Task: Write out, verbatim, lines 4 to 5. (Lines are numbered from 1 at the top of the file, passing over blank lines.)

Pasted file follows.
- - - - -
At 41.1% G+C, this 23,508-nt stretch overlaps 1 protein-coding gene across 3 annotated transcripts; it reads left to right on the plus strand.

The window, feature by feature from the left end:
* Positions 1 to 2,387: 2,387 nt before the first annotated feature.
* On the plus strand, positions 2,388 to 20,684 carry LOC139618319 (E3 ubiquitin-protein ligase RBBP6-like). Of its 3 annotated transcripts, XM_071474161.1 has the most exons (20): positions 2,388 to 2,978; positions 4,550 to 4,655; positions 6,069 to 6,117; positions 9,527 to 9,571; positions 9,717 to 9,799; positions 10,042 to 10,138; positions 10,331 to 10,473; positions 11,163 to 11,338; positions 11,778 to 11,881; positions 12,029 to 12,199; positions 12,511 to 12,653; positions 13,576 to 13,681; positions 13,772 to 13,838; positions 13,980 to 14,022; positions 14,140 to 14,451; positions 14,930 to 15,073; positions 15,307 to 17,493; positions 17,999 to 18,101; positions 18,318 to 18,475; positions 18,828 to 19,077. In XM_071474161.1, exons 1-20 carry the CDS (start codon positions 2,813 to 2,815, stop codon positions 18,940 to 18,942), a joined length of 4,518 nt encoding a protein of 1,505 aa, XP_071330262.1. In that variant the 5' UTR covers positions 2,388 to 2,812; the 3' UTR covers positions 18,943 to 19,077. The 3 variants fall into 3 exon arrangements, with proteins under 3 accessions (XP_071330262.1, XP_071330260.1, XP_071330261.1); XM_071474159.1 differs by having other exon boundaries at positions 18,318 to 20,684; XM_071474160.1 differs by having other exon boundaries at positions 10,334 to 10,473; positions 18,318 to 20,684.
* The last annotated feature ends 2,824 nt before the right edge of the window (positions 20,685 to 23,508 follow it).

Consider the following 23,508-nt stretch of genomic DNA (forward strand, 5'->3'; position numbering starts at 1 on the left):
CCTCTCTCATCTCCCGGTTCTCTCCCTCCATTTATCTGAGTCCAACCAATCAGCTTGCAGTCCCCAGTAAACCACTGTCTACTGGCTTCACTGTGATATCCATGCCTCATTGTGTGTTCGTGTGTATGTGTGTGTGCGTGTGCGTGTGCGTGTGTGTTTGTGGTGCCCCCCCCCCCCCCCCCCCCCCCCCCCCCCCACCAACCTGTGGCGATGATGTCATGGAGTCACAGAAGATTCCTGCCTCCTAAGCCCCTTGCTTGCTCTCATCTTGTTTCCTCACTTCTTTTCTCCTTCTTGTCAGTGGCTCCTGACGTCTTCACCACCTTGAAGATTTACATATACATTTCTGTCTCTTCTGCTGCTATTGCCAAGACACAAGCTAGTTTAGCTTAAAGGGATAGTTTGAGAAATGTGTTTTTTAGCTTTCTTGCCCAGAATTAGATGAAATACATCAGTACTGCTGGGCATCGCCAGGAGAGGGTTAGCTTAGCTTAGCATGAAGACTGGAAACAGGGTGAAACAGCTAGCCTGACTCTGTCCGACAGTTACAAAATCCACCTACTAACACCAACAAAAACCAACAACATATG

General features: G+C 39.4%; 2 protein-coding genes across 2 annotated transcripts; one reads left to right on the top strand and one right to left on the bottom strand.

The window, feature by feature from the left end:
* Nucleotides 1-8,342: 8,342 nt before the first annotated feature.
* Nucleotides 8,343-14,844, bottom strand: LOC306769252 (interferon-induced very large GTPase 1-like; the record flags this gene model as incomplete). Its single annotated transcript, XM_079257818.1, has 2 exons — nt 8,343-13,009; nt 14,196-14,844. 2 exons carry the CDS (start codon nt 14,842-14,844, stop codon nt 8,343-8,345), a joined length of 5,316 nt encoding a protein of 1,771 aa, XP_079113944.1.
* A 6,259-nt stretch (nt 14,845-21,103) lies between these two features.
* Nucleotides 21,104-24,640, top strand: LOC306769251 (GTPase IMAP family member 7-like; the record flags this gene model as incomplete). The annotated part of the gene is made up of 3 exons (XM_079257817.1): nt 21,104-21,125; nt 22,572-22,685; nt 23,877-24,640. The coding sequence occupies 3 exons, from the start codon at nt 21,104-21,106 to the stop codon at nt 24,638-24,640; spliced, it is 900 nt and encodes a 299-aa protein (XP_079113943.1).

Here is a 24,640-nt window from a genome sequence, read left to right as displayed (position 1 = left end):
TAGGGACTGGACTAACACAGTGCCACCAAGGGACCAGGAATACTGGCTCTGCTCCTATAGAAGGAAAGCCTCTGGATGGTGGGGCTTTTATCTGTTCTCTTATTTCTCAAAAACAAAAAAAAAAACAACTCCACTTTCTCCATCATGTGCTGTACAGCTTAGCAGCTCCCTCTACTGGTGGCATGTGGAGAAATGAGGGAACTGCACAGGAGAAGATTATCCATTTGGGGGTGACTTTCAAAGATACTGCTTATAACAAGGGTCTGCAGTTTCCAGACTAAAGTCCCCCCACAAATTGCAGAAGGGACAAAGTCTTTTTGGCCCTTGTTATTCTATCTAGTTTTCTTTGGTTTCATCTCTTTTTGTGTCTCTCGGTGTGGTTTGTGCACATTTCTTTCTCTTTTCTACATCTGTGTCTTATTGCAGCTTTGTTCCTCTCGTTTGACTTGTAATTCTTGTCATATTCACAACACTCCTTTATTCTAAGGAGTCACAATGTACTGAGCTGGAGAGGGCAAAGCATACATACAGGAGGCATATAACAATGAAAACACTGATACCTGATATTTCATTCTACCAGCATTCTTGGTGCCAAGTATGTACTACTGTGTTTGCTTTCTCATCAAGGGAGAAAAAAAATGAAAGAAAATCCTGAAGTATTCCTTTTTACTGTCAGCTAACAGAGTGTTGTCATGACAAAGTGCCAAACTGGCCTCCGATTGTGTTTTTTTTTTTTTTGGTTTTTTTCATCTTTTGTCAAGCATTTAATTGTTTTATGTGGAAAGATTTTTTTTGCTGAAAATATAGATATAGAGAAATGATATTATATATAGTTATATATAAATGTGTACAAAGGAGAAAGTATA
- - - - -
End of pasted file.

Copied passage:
* On the plus strand, positions 2,388 to 20,684 carry LOC139618319 (E3 ubiquitin-protein ligase RBBP6-like). Of its 3 annotated transcripts, XM_071474161.1 has the most exons (20): positions 2,388 to 2,978; positions 4,550 to 4,655; positions 6,069 to 6,117; positions 9,527 to 9,571; positions 9,717 to 9,799; positions 10,042 to 10,138; positions 10,331 to 10,473; positions 11,163 to 11,338; positions 11,778 to 11,881; positions 12,029 to 12,199; positions 12,511 to 12,653; positions 13,576 to 13,681; positions 13,772 to 13,838; positions 13,980 to 14,022; positions 14,140 to 14,451; positions 14,930 to 15,073; positions 15,307 to 17,493; positions 17,999 to 18,101; positions 18,318 to 18,475; positions 18,828 to 19,077. In XM_071474161.1, exons 1-20 carry the CDS (start codon positions 2,813 to 2,815, stop codon positions 18,940 to 18,942), a joined length of 4,518 nt encoding a protein of 1,505 aa, XP_071330262.1. In that variant the 5' UTR covers positions 2,388 to 2,812; the 3' UTR covers positions 18,943 to 19,077. The 3 variants fall into 3 exon arrangements, with proteins under 3 accessions (XP_071330262.1, XP_071330260.1, XP_071330261.1); XM_071474159.1 differs by having other exon boundaries at positions 18,318 to 20,684; XM_071474160.1 differs by having other exon boundaries at positions 10,334 to 10,473; positions 18,318 to 20,684.
* The last annotated feature ends 2,824 nt before the right edge of the window (positions 20,685 to 23,508 follow it).